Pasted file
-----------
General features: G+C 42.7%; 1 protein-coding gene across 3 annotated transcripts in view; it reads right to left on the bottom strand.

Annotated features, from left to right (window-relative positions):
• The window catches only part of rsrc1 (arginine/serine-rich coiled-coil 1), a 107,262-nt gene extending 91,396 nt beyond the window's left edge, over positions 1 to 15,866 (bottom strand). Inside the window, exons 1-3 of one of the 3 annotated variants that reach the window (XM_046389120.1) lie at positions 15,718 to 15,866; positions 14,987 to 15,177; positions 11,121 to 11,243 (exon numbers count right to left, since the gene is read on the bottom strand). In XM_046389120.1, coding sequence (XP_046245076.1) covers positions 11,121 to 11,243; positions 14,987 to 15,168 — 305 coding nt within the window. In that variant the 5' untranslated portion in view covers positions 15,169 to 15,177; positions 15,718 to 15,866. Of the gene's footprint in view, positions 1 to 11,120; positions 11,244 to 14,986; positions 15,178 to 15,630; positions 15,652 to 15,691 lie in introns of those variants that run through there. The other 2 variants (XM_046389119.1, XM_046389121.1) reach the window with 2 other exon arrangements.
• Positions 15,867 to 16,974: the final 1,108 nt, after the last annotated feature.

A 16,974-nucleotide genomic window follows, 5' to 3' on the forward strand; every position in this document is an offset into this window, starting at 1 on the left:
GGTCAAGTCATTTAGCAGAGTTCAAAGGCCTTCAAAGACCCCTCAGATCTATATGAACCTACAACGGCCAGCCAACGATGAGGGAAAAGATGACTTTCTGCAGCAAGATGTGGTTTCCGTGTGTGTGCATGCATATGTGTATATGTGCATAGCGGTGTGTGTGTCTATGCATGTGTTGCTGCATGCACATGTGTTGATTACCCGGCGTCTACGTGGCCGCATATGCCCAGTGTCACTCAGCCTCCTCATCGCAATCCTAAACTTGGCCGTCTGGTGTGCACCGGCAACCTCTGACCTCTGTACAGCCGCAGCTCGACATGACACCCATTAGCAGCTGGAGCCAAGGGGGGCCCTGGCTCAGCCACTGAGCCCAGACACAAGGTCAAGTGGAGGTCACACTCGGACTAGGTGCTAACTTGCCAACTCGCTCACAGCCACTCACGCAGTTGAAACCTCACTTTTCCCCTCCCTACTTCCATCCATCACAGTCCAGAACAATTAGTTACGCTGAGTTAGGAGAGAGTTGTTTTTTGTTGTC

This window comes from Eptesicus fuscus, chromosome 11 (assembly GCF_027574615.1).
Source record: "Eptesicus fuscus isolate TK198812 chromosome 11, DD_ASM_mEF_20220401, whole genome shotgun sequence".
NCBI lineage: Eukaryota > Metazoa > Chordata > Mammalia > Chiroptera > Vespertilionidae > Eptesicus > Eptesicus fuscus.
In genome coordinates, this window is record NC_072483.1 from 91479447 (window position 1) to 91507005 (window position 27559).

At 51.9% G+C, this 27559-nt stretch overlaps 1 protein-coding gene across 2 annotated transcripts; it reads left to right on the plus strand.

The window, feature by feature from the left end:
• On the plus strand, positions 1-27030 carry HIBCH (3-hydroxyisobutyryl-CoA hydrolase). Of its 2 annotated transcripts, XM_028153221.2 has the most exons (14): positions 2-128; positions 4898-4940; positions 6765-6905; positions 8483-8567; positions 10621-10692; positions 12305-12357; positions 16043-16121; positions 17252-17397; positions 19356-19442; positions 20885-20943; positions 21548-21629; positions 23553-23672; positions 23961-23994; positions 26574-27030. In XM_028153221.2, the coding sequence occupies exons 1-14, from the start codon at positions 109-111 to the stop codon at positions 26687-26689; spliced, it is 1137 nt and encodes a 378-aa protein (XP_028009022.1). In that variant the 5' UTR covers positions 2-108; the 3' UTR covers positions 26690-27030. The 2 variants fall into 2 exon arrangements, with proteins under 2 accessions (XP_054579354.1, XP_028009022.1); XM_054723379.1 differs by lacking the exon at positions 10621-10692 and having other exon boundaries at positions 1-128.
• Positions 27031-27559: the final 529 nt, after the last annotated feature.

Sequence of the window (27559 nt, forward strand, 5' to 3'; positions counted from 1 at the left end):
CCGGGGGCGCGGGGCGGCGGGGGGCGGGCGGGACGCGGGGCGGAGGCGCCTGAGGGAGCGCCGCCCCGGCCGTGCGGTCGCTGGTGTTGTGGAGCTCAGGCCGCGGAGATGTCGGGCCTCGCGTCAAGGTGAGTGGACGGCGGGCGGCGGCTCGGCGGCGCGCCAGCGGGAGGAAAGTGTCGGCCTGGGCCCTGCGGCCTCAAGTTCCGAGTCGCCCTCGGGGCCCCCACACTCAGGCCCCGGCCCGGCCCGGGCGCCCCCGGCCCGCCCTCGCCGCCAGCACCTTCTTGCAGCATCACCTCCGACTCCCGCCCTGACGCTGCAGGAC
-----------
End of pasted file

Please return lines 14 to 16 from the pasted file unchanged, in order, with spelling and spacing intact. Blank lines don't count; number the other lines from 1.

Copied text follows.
• Positions 27031-27559: the final 529 nt, after the last annotated feature.

Sequence of the window (27559 nt, forward strand, 5' to 3'; positions counted from 1 at the left end):
CCGGGGGCGCGGGGCGGCGGGGGGCGGGCGGGACGCGGGGCGGAGGCGCCTGAGGGAGCGCCGCCCCGGCCGTGCGGTCGCTGGTGTTGTGGAGCTCAGGCCGCGGAGATGTCGGGCCTCGCGTCAAGGTGAGTGGACGGCGGGCGGCGGCTCGGCGGCGCGCCAGCGGGAGGAAAGTGTCGGCCTGGGCCCTGCGGCCTCAAGTTCCGAGTCGCCCTCGGGGCCCCCACACTCAGGCCCCGGCCCGGCCCGGGCGCCCCCGGCCCGCCCTCGCCGCCAGCACCTTCTTGCAGCATCACCTCCGACTCCCGCCCTGACGCTGCAGGAC